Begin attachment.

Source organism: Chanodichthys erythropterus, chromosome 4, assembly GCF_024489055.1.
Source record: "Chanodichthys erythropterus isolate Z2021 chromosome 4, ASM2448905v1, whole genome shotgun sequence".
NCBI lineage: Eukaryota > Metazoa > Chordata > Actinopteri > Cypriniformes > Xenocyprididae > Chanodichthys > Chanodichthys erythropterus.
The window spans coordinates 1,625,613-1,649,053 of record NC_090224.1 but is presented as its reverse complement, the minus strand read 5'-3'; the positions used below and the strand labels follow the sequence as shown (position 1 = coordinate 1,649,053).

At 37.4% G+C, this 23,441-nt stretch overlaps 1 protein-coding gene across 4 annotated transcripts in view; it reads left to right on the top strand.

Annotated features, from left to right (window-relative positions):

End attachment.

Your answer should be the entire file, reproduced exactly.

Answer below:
Source organism: Chanodichthys erythropterus, chromosome 4, assembly GCF_024489055.1.
Source record: "Chanodichthys erythropterus isolate Z2021 chromosome 4, ASM2448905v1, whole genome shotgun sequence".
NCBI lineage: Eukaryota > Metazoa > Chordata > Actinopteri > Cypriniformes > Xenocyprididae > Chanodichthys > Chanodichthys erythropterus.
The window spans coordinates 1,625,613-1,649,053 of record NC_090224.1 but is presented as its reverse complement, the minus strand read 5'-3'; the positions used below and the strand labels follow the sequence as shown (position 1 = coordinate 1,649,053).

At 37.4% G+C, this 23,441-nt stretch overlaps 1 protein-coding gene across 4 annotated transcripts in view; it reads left to right on the top strand.

Annotated features, from left to right (window-relative positions):